Posts from 2013 - Feb

CSS Filters to emulate colour blindness

Last August I went along to the London stop on the Adobe Create the Web Tour at the Vue cinema in Leicester square.

The day was mostly filled with Adobe showing off their new web-focused tools and techniques aimed at creating content for a modern web. Basically no Flash or action script but a slew of Javascript, CSS and HTML5 instead. The event was well organised and pretty much all their new tools impressed me and inspired ideas in my head about how I could find uses for them in my workflow.

One demonstration from the very beginning really got my mind working and that was Adobes proposed custom CSS filter specification: http://html.adobe.com/webstandards/csscustomfilters/

From the second they showed a demo of using standard OpenGL ES Shading Language in CSS to apply vertex and fragment shaders to any CSS-selectable element I was dying to get my hands on a copy of Chrome Canary to enable the preference and start playing with the Adobe Filter Lab. Unfortunately the Filter Lab only supports their filters, a few custom ones you have to fork on github to edit or import gists. I just wanted to tinker locally so I set up a test page with a few bits of text and some images and set to work.

While most of the examples are generally pointless visual effects like page turning and burning I wanted to try and come up with practical use. So I figured I'd try and get dynamic colour blindness emulation going in the browser in real-time without the need for third-party applications or browser extensions.

The custom filter I ended up with is just a simple fragment shader that does a matrix transform on each pixels RGBA values to adjust the hues visible to emulate colour blindness of various types. This is my first attempt at writing a CSS filter and my first time with the GLES Shader language so if you spot something wrong make sure you contact me and let me know where I could improve.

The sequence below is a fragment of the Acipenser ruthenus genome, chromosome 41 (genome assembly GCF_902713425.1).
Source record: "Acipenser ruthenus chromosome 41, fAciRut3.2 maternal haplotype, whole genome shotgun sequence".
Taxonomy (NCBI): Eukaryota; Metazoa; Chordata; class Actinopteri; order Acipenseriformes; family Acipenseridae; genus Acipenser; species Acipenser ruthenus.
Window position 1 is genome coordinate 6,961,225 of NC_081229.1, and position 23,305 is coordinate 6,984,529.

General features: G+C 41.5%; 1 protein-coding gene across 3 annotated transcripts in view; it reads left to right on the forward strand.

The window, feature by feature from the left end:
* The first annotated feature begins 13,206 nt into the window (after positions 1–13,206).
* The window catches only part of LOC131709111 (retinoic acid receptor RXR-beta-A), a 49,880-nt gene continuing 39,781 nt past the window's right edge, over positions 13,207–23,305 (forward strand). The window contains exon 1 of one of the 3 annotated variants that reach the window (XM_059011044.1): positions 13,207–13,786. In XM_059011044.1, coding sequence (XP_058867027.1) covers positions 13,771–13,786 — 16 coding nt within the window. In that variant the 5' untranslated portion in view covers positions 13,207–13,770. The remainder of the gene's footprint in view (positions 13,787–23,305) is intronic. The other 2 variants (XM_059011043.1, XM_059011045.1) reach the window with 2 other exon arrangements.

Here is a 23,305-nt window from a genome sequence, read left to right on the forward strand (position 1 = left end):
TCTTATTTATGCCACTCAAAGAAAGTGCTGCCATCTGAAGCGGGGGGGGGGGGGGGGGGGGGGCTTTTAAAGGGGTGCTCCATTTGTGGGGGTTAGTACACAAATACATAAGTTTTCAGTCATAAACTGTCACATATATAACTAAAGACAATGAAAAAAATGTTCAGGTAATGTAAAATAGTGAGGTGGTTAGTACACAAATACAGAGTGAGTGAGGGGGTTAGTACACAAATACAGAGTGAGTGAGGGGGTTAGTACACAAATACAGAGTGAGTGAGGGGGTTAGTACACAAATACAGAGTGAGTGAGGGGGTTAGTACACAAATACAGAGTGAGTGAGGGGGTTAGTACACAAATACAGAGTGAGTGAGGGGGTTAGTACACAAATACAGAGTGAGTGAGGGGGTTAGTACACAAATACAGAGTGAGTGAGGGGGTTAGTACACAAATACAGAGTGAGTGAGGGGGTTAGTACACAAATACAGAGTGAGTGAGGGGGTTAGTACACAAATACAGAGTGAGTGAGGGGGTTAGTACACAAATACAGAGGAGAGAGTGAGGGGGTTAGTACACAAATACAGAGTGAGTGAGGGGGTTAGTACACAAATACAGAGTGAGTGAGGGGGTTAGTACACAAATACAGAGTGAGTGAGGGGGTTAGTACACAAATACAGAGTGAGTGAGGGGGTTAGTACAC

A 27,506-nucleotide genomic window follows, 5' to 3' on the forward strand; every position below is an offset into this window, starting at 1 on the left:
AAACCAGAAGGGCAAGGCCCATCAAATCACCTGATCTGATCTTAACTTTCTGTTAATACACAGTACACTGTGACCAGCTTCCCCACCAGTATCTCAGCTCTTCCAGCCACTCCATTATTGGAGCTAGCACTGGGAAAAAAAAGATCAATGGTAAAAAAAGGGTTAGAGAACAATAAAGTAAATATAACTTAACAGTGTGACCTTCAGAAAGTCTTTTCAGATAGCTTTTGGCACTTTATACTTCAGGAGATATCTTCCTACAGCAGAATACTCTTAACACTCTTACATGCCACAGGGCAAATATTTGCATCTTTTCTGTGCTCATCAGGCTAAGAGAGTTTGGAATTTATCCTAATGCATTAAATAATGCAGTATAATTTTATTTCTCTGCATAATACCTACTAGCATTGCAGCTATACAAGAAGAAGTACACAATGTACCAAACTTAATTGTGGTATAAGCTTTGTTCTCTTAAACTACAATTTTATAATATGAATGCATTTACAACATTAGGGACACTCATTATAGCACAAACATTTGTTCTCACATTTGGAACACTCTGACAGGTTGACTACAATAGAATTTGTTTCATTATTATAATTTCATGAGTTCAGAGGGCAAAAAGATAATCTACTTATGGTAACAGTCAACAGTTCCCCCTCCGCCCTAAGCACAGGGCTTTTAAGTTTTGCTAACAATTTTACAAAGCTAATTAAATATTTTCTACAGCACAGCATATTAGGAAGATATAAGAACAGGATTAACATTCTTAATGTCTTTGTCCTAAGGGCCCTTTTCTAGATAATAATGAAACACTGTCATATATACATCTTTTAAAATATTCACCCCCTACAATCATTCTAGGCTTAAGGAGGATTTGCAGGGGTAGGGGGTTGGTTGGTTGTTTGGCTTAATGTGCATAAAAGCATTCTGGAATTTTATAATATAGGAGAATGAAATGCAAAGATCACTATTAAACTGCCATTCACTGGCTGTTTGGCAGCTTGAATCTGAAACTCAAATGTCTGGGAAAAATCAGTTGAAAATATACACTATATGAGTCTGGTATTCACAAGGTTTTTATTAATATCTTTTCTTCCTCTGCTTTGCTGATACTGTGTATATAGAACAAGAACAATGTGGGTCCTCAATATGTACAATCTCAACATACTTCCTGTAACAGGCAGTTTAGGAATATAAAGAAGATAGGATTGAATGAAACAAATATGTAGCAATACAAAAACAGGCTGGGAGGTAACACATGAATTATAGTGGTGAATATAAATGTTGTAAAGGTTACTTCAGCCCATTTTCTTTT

Screenshot of the CSS filters in action

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3 comments :: Posted by Nick Palmer :: 2013-02-19 00:06:41

palmr.co.uk is finally here

Well, after many years of planning and talking about it I've finally started moving my online presence from the old palmnet moniker to the new palmr name.

The old palmnet.me.uk site has served me well, though it has been through many styles over the years. Initially from 2004-2006 is was a horrible mass of static black pages with white text, flash intro files with blaring music and even bravehost widgets.

Then in 2004 I found a small, simple blogging system called nanoblog written in PHP. I put it on the site and started hacking. For over a year palmnet.me.uk evolved and I learned all the basics of PHP development from that time. I started off by modifying the styling, then adding editable links menu sections and in the end posts could have "reactions" and ratings too.

The original palmnet.me.uk from 2006

Learning from that all future instances of the site would be all my own code and all about learning new things and trying out new web development methodologies.

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No comments yet... :: Posted by Nick Palmer :: 2013-02-13 00:53:51